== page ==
In January 1945 (effective July 1, 1944) the Trustees of Trust VI and Trust VIII with appellant's consent exchanged the stock which comprised the entire principal of the Trusts for $50,000 cash and $350,000 principal amount of First Mortgage 5% Serial Notes of American Rock Wool Corporation ($268,000 principal amount of the notes was received in Trust VI and $82,000 in Trust VIII). The transaction was carried out pursuant to authorization granted to the trustees of the several trusts by an order and decree entered by the Wabash Circuit Court in the matter of each of the two trusts at the September term in 1944. The petitions in the two trusts, pursuant to which the orders and decrees were entered, set forth the following as the sole considerations motivating the exchange (paragraphs 9 and 13 of the petition filed in Trust VI are herewith quoted. Identical language is found in paragraphs 6 and 11 of the Trust VIII petition):

"9. That under the terms of Item VIII of the will of Michael Luery, deceased, Frances K. Luery, widow of said decedent, who is one of the trustees herein was to receive the net income from this trust, during her lifetime, and that the said Frances K. Luery is now living and that she has employed counsel to represent her interest, and has made demands upon the corporation for dividends and to be represented by a director of her own choosing on the Board of Directors of the Corporation, and has made other demands by reason of the fact that the corporation has not paid dividends which she believes she should receive from the property held in trust by these trustees. That by reason of the conflicting interests, these trustees believe that it will be to the best interests of said trust and the persons interested therein as beneficiaries to exchange the shares of stock now held by this trust for securities that will bear a fixed rate of interest, and that will not be variable in their returns of earnings to the trust."

"13. That in the opinion of the undersigned, it would be to the best interests of the trust to effect said exchange, because the amount to be received in the exchange after the payment of income taxes is in excess of the present book value of the stock, would give this trust a secured and fixed earning in place of an earning of an uncertain or speculative nature, and would remove the cause of the dispute between the life annuitant, Frances K. Luery, and the residuary beneficiaries of the Trust."

The notes in the principal amount of $350,000, and the indenture pursuant to which they were issued provided for serial maturities at the rate of $25,000 per annum, commencing July 1, 1950, and annually thereafter. It was also provided that the debtor should have the privilege of prepaying the notes, in whole or in multiples of $25,000 principal amount, on any interest payment date. As a condition to the exercise of such prepayment privilege, however, the debtor was required to pay a premium in an amount which would vary in accordance with the length of the period during which the prepaid notes would otherwise run and during which the trusts, but for such prepayment, would receive 5% interest. It was thus provided that the premium should be 10% of the principal amount of the notes prepaid, less one-half of 1% for each year or fraction thereof subsequent to July 1, 1945, that the said notes were outstanding.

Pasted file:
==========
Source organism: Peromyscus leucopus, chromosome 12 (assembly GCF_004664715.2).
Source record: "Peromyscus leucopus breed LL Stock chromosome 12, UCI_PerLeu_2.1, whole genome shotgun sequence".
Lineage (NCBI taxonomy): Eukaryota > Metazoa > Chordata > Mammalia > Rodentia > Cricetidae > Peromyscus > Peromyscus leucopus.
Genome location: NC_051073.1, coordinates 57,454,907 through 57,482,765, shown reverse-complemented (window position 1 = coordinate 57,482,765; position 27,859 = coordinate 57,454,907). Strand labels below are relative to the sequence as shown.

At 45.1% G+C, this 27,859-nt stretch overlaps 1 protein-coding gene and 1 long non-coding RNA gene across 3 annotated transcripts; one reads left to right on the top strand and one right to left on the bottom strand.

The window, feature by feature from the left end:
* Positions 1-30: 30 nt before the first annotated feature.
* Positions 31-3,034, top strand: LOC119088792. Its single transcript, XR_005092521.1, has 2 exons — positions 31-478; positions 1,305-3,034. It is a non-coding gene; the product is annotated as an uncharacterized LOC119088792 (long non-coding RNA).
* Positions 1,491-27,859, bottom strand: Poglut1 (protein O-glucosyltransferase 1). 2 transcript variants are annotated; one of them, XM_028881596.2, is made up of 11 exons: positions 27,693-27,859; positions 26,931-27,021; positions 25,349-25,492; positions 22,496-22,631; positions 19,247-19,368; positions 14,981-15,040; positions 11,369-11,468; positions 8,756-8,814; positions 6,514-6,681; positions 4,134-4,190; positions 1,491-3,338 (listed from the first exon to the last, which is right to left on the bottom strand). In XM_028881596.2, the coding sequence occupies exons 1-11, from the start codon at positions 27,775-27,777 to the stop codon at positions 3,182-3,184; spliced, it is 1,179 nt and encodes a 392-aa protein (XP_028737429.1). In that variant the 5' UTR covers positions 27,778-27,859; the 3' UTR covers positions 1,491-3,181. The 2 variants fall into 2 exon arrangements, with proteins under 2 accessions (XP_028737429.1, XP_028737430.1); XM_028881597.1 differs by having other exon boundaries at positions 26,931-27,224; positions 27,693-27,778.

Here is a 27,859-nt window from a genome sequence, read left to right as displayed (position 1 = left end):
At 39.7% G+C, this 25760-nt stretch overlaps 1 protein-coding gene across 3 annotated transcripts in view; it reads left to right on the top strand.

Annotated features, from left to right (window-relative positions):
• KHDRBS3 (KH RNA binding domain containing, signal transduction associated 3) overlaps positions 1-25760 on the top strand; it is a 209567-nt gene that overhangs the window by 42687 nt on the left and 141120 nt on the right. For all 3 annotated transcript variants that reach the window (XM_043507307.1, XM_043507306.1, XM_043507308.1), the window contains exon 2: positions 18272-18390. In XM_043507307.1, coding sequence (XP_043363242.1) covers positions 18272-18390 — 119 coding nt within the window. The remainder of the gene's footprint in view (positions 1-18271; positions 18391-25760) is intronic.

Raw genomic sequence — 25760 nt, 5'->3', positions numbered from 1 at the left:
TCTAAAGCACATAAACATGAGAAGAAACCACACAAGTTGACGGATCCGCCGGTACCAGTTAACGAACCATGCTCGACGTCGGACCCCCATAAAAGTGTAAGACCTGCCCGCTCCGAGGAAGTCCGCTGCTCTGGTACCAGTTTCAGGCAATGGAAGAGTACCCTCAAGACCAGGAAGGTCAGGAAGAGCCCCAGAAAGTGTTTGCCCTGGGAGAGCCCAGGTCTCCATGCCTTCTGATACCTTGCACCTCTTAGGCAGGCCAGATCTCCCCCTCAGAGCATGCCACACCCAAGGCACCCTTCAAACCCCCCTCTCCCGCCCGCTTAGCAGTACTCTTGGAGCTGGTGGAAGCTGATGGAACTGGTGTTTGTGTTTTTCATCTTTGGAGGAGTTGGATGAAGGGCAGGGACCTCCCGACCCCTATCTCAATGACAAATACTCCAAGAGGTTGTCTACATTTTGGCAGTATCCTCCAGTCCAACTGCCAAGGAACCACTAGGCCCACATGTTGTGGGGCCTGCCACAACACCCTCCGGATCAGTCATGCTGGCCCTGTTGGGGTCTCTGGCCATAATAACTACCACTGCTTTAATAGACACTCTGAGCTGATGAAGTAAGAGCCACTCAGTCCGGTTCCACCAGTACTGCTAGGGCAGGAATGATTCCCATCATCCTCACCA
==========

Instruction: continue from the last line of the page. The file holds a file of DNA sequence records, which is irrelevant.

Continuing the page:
Within two years after the effective date of the said exchange, the entire $350,000 principal amount of the notes was prepaid by the corporation pursuant to the provisions of the indenture. Upon such prepayment the corporation paid to the trustees of the two trusts an aggregate of $33,000 in premiums for the privilege of relieving itself of further obligation to pay interest upon the notes.

Separate intermediate accounts were filed by the trustees of each trust on September 18, 1946, pursuant to § 2 of Acts 1945, ch. 157, § 6-2602, Burns' 1933 (Supp.). Appellant filed separate objections and exceptions to these accounts, agreeable with § 6-2605, Burns' 1933 (Supp.), the pertinent part of which is as follows:

"(a) The life tenant does not by these objections complain of the action of the corporation in prepaying the Notes and thus relieving itself of an obligation to pay 5% interest at a time when money is plentiful and interest rates are generally low, although she is not unaware of the anomalous situation which is presented by the fact that at least two of the trustees (Messrs. Addington and Plummer) in their capacities as officers and directors of the corporation, failed to take any action to prevent the destruction of the source of income of the trusts for which they were also acting as trustees. The life tenant does, however, by these objections complain of the fact that the entire premium of $33,000 which was paid by the corporation and received by the trustees in lieu of the income which would otherwise have accrued to the trusts in the form of interest on the Notes, has been credited to principal and not to income."

"(b) In summary of her position with respect to the said redemption premiums, the life tenant maintains that the express purpose and intent of the exchange of stock in the American Rock Wool Corporation for the Notes, as hereinbefore described, was to resolve the conflict between the life tenant and the remaindermen respecting the payment of dividends on the said stock and to assure the life tenant a fixed income of 5% on the Notes until their respective maturity dates; that because of the almost immediate redemption of said Notes and the reinvestment of the proceeds at a necessarily lower yield, the income which the life tenant would have received had the Notes remained outstanding until their respective maturity dates has been substantially reduced; that the premiums paid upon redemption of the Notes are in essence compensation for the loss of future interest resulting from the redemption of the Notes; that the premiums are consequently not accretions to principal but part of income, to which, under the will of her late husband, the life tenant is entitled during her lifetime; and that under all the circumstances of this case, justice requires that the said premiums be credited to income, be placed in a suspense income account, and be disbursed to the life tenant, periodically and so far as they will stretch, to make up the difference between the 5% which would have been earned on the redeemed Notes and the amount per annum actually earned through reinvestment of the $350,000 principal amount of the Notes."